BUNZLAU (BUMSLO), MEÏR BEN EPHRAIM FISHEL (called also Meïr Fishels and Meïr Fisheles):
Bohemian rabbi and Talmudist; born at Bunzlau (Jewish-German, "Bumslo"); died Nov. 23, 1770, at Prague, where he had been for forty years "rosh bet din" and director of a Talmudic academy. His works were never published, since all the manuscripts were destroyed by fire in 1754.
The epitaph of Bunzlau testifies to the unbounded love and admiration which he enjoyed among his contemporaries. In addition to his study of the Talmud he devoted himself to the Cabala, and, it is said, was also well versed in secular sciences. He was reputed to be an eminent preacher, his popularity not being confined to his own community, since his fame as a Talmudist had spread abroad. A very important decision of Bunzlau concerning the treatment of a first-born animal has been preserved in Ezekiel Landau's "Noda' be-Yehudah" (Yoreh De'ah, §§ 82 and 83). Two of his responsa in the "Noda' be-Yehudah" l.c. (§§ 72 and 89) testify to his humane disposition and true scholarship.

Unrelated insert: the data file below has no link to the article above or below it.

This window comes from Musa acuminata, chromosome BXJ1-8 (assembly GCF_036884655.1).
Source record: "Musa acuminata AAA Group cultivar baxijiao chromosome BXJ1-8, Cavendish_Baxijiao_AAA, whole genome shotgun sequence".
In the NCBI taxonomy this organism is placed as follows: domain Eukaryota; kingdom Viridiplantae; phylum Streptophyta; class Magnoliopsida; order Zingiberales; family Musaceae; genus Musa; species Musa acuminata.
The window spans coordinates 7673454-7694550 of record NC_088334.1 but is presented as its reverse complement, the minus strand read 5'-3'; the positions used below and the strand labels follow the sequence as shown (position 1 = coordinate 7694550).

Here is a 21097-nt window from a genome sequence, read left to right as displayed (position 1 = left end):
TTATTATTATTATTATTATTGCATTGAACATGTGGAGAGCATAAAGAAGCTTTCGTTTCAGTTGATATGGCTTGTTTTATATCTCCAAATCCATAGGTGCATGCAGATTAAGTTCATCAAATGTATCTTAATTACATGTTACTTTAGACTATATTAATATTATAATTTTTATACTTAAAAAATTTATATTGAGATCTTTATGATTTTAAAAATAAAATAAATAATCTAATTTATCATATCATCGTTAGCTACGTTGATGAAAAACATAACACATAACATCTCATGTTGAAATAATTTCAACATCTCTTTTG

- Lieben, Gal 'Ed, pp. 60-61;
- Walden, Shem ha-Gedolim he-Ḥadash, s.v. Meïr.